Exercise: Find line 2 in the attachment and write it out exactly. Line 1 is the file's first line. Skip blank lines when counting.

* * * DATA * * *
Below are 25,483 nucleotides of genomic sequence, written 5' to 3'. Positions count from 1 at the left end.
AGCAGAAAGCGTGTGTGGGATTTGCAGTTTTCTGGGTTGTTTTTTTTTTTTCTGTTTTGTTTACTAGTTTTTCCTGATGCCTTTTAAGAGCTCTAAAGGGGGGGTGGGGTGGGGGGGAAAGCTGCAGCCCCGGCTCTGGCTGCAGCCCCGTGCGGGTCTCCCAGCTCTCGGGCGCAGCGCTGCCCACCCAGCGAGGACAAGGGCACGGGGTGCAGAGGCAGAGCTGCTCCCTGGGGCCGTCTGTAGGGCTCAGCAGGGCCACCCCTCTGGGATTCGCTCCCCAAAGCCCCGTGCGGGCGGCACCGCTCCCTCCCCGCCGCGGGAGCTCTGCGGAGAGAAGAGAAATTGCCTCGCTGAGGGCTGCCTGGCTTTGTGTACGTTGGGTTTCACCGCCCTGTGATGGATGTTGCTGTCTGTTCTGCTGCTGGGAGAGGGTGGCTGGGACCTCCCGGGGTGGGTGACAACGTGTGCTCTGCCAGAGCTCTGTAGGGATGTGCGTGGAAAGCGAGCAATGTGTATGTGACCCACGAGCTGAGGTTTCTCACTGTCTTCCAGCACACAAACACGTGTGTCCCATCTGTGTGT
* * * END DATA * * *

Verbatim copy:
AGCAGAAAGCGTGTGTGGGATTTGCAGTTTTCTGGGTTGTTTTTTTTTTTTCTGTTTTGTTTACTAGTTTTTCCTGATGCCTTTTAAGAGCTCTAAAGGGGGGGTGGGGTGGGGGGGAAAGCTGCAGCCCCGGCTCTGGCTGCAGCCCCGTGCGGGTCTCCCAGCTCTCGGGCGCAGCGCTGCCCACCCAGCGAGGACAAGGGCACGGGGTGCAGAGGCAGAGCTGCTCCCTGGGGCCGTCTGTAGGGCTCAGCAGGGCCACCCCTCTGGGATTCGCTCCCCAAAGCCCCGTGCGGGCGGCACCGCTCCCTCCCCGCCGCGGGAGCTCTGCGGAGAGAAGAGAAATTGCCTCGCTGAGGGCTGCCTGGCTTTGTGTACGTTGGGTTTCACCGCCCTGTGATGGATGTTGCTGTCTGTTCTGCTGCTGGGAGAGGGTGGCTGGGACCTCCCGGGGTGGGTGACAACGTGTGCTCTGCCAGAGCTCTGTAGGGATGTGCGTGGAAAGCGAGCAATGTGTATGTGACCCACGAGCTGAGGTTTCTCACTGTCTTCCAGCACACAAACACGTGTGTCCCATCTGTGTGT